John Williams accepts top BMI award

Composer John Williams has won practically every award possible in his long and distinguished career — Oscars, Emmys, Grammys, even the Kennedy Center Honor and the American Film Institute’s Life Achievement Award. So Broadcast Music Inc. (BMI), one of the nation’s leading performing-rights societies — which had already given him its top honor in 1999 — gave him an even higher honor by naming a new award after him. It was a particularly star-studded evening, as I tried to convey in this Variety story about the society’s annual Film, TV and Visual Media Awards in Beverly Hills.

Lalo Schifrin honored by SACEM

The great Argentinian composer Lalo Schifrin — creator of such classic film and TV themes as Mission: Impossible, Mannix, Cool Hand Luke, Bullitt, Dirty Harry and others — was honored by Steinway and SACEM the same evening in Beverly Hills. First, composer-pianist Jean-Michel Bernard performed many Schifrin tunes for a private audience in the Steinway piano showroom; then the home of French consul general Christophe Lemoine was the setting for a cocktail party and award presentation on behalf of SACEM, the French performing-rights society. Here is a review of the evening’s events.

Thriller 2

The success of Tadlow Music’s earlier album celebrating Jerry Goldsmith’s music for the TV series Thriller has prompted a sequel, and once again producer James Fitzpatrick turned to me for notes — another fun opportunity to provide musical and historical perspective to a major early credit in the composer’s filmography. This album (superbly reconstructed by orchestrator Leigh Phillips) includes another six scores from the 1960-62 series hosted by Boris Karloff, including one of my favorite scores (“God Grante That She Lye Stille”) and two that employ surprisingly modernist piano techniques for TV scores of that era (“Late Date,” “The Terror in Teakwood”).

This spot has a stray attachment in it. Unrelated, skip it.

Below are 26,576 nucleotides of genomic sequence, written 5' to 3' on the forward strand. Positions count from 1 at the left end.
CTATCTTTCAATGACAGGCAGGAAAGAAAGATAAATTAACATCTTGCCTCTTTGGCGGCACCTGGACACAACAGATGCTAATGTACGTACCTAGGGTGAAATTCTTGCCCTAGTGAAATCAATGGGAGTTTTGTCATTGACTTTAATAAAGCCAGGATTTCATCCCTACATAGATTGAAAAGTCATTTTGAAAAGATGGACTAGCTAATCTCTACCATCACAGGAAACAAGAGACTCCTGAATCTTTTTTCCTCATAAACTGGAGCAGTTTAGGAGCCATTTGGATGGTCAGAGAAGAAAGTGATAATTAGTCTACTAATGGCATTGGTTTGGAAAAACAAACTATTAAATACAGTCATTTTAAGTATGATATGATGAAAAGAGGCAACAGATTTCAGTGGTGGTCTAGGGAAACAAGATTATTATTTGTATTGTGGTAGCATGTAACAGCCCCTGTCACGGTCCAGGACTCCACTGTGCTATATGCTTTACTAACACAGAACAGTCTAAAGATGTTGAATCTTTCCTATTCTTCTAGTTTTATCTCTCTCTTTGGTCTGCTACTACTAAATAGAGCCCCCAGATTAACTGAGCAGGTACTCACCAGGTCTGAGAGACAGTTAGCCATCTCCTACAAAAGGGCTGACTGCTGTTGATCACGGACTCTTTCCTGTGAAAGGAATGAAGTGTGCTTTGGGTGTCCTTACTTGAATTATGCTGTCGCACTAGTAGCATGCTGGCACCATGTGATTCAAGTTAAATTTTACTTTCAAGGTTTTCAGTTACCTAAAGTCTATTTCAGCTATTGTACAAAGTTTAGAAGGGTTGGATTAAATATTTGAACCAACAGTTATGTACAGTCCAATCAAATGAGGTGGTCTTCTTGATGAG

Music in the new “Lost in Space”

Christopher Lennertz, veteran composer of Supernatural, Revolution and other series, has pulled off his greatest TV assignment to date: the Netflix reboot of the 1960s classic Lost in Space. He not only recorded with an orchestra in London’s Abbey Road studio, he incorporated John Williams’ original TV theme (actually, Williams’ second theme for the series, used in its 1967-68 season) as well. This Variety story explains how he went about writing eight hours of music in 10 weeks.

The music of “Krypton”

I’ve been fascinated by the backstory of Superman’s home world as long as I’ve been reading DC Comics (which I did, a lot, back in the 1960s). So I was understandably curious about the new series Krypton, which debuted last night on the SyFy channel — and about what kind of music might accompany it. Turkish composer Pinar Toprak is scoring the series (entirely in her home studio, for a largely synthesized sound) and even providing all the background music for the pubs that Superman’s grandfather Seg-El frequents. Here is the Variety story I wrote about Toprak, who producer Cameron Welsh considers “a rising star” among Hollywood composers.